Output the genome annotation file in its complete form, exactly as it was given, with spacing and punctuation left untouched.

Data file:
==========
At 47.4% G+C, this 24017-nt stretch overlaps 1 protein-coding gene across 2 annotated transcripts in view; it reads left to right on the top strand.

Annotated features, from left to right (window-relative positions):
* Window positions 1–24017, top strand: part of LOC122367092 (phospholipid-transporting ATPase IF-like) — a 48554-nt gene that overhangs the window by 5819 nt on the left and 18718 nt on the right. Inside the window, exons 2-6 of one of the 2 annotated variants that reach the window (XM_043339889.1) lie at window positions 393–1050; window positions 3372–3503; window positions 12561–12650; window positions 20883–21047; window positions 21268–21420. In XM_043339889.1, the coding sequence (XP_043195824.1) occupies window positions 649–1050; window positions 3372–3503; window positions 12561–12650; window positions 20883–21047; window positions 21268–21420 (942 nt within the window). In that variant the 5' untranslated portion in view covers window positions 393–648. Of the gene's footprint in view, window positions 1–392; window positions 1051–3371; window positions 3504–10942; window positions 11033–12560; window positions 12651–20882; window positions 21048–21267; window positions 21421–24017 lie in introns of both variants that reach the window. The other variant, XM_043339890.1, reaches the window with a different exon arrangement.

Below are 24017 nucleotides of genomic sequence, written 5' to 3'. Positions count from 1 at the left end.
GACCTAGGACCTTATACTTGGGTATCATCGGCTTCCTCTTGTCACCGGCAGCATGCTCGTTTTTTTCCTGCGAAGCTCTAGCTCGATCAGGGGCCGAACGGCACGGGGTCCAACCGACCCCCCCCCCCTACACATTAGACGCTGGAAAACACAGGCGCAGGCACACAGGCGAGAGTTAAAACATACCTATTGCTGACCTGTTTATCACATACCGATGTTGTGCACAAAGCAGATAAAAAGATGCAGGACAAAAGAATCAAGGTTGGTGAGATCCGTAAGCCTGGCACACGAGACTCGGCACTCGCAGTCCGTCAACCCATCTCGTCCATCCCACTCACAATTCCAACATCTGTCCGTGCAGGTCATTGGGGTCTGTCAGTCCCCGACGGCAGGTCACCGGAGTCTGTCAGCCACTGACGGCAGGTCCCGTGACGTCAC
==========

At 47.4% G+C, this 24017-nt stretch overlaps 1 protein-coding gene across 2 annotated transcripts in view; it reads left to right on the top strand.

Annotated features, from left to right (window-relative positions):
* Window positions 1–24017, top strand: part of LOC122367092 (phospholipid-transporting ATPase IF-like) — a 48554-nt gene that overhangs the window by 5819 nt on the left and 18718 nt on the right. Inside the window, exons 2-6 of one of the 2 annotated variants that reach the window (XM_043339889.1) lie at window positions 393–1050; window positions 3372–3503; window positions 12561–12650; window positions 20883–21047; window positions 21268–21420. In XM_043339889.1, the coding sequence (XP_043195824.1) occupies window positions 649–1050; window positions 3372–3503; window positions 12561–12650; window positions 20883–21047; window positions 21268–21420 (942 nt within the window). In that variant the 5' untranslated portion in view covers window positions 393–648. Of the gene's footprint in view, window positions 1–392; window positions 1051–3371; window positions 3504–10942; window positions 11033–12560; window positions 12651–20882; window positions 21048–21267; window positions 21421–24017 lie in introns of both variants that reach the window. The other variant, XM_043339890.1, reaches the window with a different exon arrangement.

Below are 24017 nucleotides of genomic sequence, written 5' to 3'. Positions count from 1 at the left end.
GACCTAGGACCTTATACTTGGGTATCATCGGCTTCCTCTTGTCACCGGCAGCATGCTCGTTTTTTTCCTGCGAAGCTCTAGCTCGATCAGGGGCCGAACGGCACGGGGTCCAACCGACCCCCCCCCCCTACACATTAGACGCTGGAAAACACAGGCGCAGGCACACAGGCGAGAGTTAAAACATACCTATTGCTGACCTGTTTATCACATACCGATGTTGTGCACAAAGCAGATAAAAAGATGCAGGACAAAAGAATCAAGGTTGGTGAGATCCGTAAGCCTGGCACACGAGACTCGGCACTCGCAGTCCGTCAACCCATCTCGTCCATCCCACTCACAATTCCAACATCTGTCCGTGCAGGTCATTGGGGTCTGTCAGTCCCCGACGGCAGGTCACCGGAGTCTGTCAGCCACTGACGGCAGGTCCCGTGACGTCAC